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Most cars you see on the road have a traditional piston engine under the hood. However, a small amount have a distinct difference: they use a pistonless rotary engine or rotor engine. Instead of the cylindrical pistons found in the majority of engines, they use three-sided rotors in an oblong housing to create combustion.
What is a Rotary Engine?
The rotary engine that most American consumers are familiar with is also referred to as the Wankel engine, named after German engineer Felix Wankel, who designed this configuration in the 1960’s. Some brands embraced the rotary configuration due to the design's reputation for creating impressive horsepower from small displacement. Due to their light weight and compact size, the power to weight ratio is among the best of internal combustion engines.
Although it is an internal combustion engine, it works much differently than traditional piston engines. In a typical piston engine, each stroke completes four different jobs: intake, compression, combustion, and exhaust. Rotary engines accomplish the same four jobs, however they are completed in an individual sector of the engine housing. Essentially, it’s a more efficient way of completing the four-stroke process; similar to having a dedicated cylinder inside one chamber.
Fewer parts that move
A rotor engine doesn’t have nearly as many moving components as a piston engine. In a typical combustion engine, there are more than 40 individual components – such as the connecting rods, camshaft, valves, rockers, timing belt, timing gears, crankshaft and of course, the pistons – that must all work together for the four-stroke cycle to complete one revolution.
On the other hand, in a typical two-rotor rotary engine there are only three moving parts. Two of them are the rotors with the third being the output shaft. There's no valvetrain like what's found in a piston engine. A rotor traps the air/fuel mixture as it spins past the inlet port, then compresses it as it spins past the combustion area, and lets the burnt mix exit as it spins past the exhaust port, before starting the cycle again. A benefit of having fewer moving parts is that there are less parts to wear out, lighter weight, and not requiring oil changes.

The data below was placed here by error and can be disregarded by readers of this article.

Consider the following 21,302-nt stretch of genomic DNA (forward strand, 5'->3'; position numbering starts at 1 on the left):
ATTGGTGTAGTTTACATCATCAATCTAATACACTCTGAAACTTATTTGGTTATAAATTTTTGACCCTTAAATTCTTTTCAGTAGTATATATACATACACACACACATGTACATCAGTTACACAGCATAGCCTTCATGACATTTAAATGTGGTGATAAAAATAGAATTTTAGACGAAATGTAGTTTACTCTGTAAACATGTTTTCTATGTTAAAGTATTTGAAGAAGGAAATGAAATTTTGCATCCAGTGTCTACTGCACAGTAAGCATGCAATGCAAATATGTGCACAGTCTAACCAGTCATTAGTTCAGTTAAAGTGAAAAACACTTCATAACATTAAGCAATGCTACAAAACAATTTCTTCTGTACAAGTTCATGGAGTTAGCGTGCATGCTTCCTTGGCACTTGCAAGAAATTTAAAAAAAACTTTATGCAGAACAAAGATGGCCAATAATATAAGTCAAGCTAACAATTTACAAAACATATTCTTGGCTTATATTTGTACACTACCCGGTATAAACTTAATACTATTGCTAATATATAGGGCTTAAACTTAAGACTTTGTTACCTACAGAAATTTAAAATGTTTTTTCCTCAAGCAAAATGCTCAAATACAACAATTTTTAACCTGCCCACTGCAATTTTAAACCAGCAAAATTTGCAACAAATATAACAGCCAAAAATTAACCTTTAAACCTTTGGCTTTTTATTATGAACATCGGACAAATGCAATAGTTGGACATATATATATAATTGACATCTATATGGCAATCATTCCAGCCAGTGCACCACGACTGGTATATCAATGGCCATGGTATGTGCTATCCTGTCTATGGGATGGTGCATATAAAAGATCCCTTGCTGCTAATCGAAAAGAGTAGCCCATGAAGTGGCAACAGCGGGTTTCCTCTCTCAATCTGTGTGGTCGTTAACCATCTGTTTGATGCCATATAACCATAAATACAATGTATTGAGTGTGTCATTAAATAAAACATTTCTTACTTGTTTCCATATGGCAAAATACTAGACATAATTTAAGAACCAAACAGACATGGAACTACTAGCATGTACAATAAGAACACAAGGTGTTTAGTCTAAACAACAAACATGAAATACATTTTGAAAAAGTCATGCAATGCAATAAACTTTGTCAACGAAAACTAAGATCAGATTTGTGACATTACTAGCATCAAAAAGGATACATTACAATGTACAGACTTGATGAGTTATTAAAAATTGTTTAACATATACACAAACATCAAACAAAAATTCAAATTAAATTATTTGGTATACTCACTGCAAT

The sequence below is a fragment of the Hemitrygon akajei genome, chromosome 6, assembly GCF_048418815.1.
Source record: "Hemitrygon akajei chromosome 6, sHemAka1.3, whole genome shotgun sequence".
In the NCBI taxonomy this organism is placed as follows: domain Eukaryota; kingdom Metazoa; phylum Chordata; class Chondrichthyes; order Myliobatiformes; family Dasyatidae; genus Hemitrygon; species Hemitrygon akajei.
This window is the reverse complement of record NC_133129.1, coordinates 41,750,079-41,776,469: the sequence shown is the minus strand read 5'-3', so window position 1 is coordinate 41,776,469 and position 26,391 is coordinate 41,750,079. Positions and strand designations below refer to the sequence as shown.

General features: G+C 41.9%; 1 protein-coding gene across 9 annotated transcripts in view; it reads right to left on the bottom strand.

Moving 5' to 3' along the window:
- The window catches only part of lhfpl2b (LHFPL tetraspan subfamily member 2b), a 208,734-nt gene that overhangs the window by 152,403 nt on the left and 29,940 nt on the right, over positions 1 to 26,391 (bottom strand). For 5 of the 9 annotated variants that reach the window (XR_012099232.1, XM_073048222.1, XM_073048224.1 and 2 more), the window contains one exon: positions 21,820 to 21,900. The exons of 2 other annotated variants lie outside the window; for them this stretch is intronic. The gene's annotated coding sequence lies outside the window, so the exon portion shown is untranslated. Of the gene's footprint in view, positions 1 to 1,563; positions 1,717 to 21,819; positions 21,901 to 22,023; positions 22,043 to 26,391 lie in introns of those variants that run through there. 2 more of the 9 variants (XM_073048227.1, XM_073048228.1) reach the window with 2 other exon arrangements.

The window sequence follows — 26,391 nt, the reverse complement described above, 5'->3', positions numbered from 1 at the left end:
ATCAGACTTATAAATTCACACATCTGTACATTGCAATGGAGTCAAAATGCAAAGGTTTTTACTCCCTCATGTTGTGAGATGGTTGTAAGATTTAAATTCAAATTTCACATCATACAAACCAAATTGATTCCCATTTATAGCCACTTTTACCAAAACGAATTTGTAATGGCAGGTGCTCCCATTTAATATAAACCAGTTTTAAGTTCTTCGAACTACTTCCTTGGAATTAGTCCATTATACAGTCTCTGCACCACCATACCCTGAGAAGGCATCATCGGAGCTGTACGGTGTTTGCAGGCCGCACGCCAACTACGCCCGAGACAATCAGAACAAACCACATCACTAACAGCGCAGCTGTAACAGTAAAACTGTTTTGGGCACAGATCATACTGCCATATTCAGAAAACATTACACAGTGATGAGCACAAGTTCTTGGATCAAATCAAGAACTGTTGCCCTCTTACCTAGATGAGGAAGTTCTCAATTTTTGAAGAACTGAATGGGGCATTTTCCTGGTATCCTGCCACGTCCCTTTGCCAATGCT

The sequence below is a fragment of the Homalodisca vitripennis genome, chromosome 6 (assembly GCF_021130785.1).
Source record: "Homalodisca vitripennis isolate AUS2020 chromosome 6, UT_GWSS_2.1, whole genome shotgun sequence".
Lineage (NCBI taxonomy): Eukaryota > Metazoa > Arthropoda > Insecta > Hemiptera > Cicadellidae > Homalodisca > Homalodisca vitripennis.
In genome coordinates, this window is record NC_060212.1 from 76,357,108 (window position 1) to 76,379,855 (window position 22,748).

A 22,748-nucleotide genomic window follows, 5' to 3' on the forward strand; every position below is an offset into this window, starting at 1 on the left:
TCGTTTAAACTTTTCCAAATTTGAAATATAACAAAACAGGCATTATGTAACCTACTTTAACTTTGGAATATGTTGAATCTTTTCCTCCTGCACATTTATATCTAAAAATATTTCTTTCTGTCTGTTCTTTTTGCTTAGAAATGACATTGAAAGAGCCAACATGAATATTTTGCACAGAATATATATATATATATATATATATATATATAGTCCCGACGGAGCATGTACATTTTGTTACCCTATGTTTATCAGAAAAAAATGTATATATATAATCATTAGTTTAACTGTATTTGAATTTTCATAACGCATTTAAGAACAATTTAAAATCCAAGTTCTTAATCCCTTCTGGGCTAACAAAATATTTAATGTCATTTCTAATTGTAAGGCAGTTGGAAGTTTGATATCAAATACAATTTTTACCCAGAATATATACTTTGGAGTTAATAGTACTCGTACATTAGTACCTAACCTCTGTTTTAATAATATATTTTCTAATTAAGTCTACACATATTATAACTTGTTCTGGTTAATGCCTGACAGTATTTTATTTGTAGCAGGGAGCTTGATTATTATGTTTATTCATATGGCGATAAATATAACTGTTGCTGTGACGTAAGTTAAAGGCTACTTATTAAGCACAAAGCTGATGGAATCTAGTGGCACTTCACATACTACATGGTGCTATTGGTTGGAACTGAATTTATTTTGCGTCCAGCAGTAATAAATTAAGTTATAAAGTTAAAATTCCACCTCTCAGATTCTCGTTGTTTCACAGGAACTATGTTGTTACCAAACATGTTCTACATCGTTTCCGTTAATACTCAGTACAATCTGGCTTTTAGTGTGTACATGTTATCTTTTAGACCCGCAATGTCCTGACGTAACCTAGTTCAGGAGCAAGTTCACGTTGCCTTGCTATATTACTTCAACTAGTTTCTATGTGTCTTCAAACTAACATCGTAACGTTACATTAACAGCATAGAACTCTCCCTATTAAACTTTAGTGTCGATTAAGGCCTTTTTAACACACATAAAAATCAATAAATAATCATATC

Parts in a traditional piston engine change directions as they rotate, while those in a rotary engine continually move in the same direction. They also feature counterweights that eliminate vibrations which occur in piston engines.
This helps make a rotor engine smoother than a piston one. It has three revolutions on the output shaft for one revolution of the rotor. For a piston engine, combustion happens on every two revolutions and a quarter of each crankshaft revolution. The rotors on the rotary engine move more slowly than on a piston engine, another factor that improves longevity.
One of the negative side-effects of the rotary engine is the actual combustion process. While the engines themselves operate more efficiently in terms of power creation, fuel efficiency is not as good. In fact, the typical piston driven combustion engine burns approximately 80 percent of the air/fuel mixture in the combustion chamber, while the rotary engine typically only burns 70 percent. Additionally, issues with maintaining tight seals make rotary engines prone to oil consumption. These factors make them less fuel efficient and more polluting.
What's more, while rotary engines create a lot of power at high RPMs, they don't produce as much torque as piston engines, especially at low RPMs. This makes them a good option for a race track, but less ideal for everyday around-town driving.
Rotary engines are not found in many vehicles, especially those in the US, because of emissions regulations and reliability concerns. However, Japanese automaker Mazda has had found some success with the Wankel engine. Their four-rotor 787 race car won the prestigious 24 Hours of Le Mans race in 1991, and sports cars like the RX-7 and RX-8 have earned a cult following among car lovers. Despite this, Mazda hasn't produced a rotary engine since 2012. While the company claims they remain dedicated to researching and improving rotary engines, with today's ever-tightening emissions regulations, it seems unlikely they'll make a return. Auto enthusiasts can only hope to feel the smooth-spinning, high-revving power in a new rotary-powered car someday in the future.
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